# On unemployment and the collapse of the Phillips curve:
"A couple of participants expressed concern that a substantial undershooting of the longer-run normal rate of unemployment could pose an appreciable upside risk to inflation or give rise to macroeconomic or financial imbalances that eventually could lead to a significant economic downturn.
Several participants expressed concern that a substantial and sustained unemployment undershooting might make the economy more likely to experience financial instability or could lead to a sharp rise in inflation that would require a rapid policy tightening that, in turn, could raise the risk of an economic downturn."
# On the failure of the Fed to tighten financial conditions and high equity prices:
"They also noted that, according to some measures, financial conditions had eased even as the Committee reduced policy accommodation and market participants continued to expect further steps to tighten monetary policy."
"Corporate earnings growth had been robust; nevertheless, in the assessment of a few participants, equity prices were high when judged against standard valuation measures."
Most notably, however, as Bloomberg Intelligence noted, financial stability concerns appear to be very high on policy makers’ radar and seem to be pushing the Fed’s hand to continue to gradually tighten policy.
Some participants suggested that increased risk tolerance among investors might be contributing to elevated asset prices more broadly; a few participants expressed concern that subdued market volatility, coupled with a low equity premium, could lead to a buildup of risks to financial stability.
# As for the balance sheet, a September kickoff for the program is what traders widely expect. Any delay may affect calculations on the next rate hike (expected in December) and it may signal the Fed is worried about roiling markets, which ironically, may roil markets.
"A few of these participants also suggested that a near-term change to reinvestment policy could be misinterpreted as signifying that the Committee had shifted toward a less gradual approach to overall policy normalization.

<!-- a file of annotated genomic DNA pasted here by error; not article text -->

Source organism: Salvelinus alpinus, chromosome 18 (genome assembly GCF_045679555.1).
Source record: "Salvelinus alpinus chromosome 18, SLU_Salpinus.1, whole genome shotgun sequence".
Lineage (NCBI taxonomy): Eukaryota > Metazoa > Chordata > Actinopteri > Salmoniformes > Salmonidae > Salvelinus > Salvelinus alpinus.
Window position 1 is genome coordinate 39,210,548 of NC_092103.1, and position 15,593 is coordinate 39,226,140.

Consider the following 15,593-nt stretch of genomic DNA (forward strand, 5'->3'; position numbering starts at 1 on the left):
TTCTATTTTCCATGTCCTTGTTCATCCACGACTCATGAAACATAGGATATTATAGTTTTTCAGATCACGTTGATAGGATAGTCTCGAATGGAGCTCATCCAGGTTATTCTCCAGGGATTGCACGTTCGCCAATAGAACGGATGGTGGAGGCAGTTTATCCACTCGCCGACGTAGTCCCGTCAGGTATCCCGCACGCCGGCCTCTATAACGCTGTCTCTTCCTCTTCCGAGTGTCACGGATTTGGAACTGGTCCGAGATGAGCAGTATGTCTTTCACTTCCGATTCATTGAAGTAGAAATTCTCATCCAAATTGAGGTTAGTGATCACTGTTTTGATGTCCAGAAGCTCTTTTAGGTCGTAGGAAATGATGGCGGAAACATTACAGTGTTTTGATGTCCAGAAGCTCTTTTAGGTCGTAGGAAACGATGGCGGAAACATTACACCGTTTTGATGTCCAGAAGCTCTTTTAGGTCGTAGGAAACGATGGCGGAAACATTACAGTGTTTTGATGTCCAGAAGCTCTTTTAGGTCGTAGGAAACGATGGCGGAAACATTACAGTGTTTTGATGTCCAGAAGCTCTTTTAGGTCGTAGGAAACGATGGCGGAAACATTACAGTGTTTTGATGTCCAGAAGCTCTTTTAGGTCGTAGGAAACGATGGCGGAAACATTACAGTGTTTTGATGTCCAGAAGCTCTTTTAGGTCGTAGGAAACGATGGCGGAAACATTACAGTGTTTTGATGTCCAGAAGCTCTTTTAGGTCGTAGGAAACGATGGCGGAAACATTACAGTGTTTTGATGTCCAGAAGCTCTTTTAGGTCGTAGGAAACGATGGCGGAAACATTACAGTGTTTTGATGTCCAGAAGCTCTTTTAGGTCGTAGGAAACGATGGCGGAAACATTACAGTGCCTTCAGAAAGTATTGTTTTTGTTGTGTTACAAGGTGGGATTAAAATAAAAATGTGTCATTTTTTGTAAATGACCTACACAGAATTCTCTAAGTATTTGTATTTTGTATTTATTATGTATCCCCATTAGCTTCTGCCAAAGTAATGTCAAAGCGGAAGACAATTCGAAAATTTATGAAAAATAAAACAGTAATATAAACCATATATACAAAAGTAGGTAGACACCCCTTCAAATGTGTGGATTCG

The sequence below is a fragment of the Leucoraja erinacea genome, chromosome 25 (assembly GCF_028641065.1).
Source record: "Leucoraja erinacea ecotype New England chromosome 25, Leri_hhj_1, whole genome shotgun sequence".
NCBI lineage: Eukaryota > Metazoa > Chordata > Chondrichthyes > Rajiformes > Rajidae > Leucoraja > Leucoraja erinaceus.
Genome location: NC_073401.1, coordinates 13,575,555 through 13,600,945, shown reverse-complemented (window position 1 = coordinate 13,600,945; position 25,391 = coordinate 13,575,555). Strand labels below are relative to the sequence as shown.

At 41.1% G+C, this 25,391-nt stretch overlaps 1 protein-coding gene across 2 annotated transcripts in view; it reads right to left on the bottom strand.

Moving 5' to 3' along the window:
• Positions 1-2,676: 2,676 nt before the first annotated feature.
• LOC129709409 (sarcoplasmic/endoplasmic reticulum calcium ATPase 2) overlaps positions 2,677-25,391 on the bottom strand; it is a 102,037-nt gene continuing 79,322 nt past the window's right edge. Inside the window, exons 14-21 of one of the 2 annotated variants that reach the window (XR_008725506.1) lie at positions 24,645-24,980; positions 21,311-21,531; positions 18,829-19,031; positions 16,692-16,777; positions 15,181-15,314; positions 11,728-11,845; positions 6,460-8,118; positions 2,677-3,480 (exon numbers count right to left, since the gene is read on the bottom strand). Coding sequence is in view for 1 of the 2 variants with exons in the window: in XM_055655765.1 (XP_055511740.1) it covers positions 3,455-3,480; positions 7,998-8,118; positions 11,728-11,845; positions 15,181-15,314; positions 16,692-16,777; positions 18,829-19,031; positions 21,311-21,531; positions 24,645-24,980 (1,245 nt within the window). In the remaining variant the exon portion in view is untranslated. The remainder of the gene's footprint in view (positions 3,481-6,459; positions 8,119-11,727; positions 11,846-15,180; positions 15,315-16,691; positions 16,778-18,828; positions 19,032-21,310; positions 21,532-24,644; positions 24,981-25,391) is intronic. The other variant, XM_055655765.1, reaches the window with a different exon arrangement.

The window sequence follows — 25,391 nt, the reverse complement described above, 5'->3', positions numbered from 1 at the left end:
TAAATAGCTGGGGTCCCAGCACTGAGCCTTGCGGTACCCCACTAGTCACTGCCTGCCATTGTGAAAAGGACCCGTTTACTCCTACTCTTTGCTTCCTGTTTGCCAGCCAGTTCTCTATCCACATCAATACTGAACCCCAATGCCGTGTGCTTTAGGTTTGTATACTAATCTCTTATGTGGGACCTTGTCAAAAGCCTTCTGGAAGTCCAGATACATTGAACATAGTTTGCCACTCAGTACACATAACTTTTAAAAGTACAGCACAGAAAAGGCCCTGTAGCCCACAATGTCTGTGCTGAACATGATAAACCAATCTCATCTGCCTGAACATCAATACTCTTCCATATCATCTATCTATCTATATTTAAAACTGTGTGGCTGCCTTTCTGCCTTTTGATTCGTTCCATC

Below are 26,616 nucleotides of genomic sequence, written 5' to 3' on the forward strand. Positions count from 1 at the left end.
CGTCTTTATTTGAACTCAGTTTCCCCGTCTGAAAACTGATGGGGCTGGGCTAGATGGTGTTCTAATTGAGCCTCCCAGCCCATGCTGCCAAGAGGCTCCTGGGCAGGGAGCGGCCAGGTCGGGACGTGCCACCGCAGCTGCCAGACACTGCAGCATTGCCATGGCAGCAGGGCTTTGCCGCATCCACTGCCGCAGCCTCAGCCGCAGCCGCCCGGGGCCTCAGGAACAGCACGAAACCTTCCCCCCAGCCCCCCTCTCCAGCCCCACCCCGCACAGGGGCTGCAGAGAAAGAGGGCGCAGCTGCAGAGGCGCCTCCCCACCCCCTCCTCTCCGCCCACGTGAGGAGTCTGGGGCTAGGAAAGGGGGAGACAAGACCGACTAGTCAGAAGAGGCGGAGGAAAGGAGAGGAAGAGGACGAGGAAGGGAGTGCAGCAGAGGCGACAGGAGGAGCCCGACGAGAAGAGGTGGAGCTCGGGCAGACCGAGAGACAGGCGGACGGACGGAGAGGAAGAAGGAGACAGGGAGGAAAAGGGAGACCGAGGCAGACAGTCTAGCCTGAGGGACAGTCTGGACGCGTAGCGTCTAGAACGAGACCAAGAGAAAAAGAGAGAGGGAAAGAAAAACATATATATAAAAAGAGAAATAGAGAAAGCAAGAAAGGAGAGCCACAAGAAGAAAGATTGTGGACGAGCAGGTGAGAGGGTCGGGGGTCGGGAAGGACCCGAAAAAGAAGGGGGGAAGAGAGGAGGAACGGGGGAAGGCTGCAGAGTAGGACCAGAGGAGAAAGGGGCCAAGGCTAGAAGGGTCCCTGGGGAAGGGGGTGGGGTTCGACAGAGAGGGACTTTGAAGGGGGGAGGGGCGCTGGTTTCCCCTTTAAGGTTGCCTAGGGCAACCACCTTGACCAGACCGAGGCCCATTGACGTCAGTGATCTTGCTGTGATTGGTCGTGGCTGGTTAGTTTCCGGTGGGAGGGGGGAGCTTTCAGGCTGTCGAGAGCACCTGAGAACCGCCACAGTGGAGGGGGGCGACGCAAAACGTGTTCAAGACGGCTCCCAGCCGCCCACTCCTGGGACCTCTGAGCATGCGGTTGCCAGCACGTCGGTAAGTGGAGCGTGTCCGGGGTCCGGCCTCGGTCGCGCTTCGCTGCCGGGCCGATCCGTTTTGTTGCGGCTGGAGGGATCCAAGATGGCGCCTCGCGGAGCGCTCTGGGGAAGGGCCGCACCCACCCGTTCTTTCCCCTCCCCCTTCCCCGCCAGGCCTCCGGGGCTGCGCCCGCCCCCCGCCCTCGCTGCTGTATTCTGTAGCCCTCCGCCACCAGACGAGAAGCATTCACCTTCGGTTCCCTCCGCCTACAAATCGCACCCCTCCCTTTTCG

Several preferred to announce a start to the process within a couple of months,” the minutes showed. “Some others emphasized that deferring the decision until later in the year would permit additional time to assess the outlook for economic activity and inflation.”
# Finally, on poor C&I Loan growth, traditionally a precursor to recession.
Commercial and industrial loans outstanding increased in April and May after being weak in the first quarter, although the growth of these loans remained well below the pace seen a year ago. Issuance of both corporate debt and equity was strong. Gross issuance of institutional leveraged loans was solid in April and May, although it receded from the near-record levels seen over the previous two months.
*) Since the Fed hiked rates in June, the Treasury curve is flatter, FANG Stocks are down, and gold has been hit hard...
September hike odds have tumbled since June but December has risen to 42%...
Several Fed members noted "somewhat rich" asset valuations. Indeed, during the history of the stock market, it has only traded at a richer valuation during one period, June 1997 to September 2001, as the dotcom farce blew and burst. Historical data for the index is available going back to 1881...
No matter what The Fed said, they have some large maturities to deal with very soon...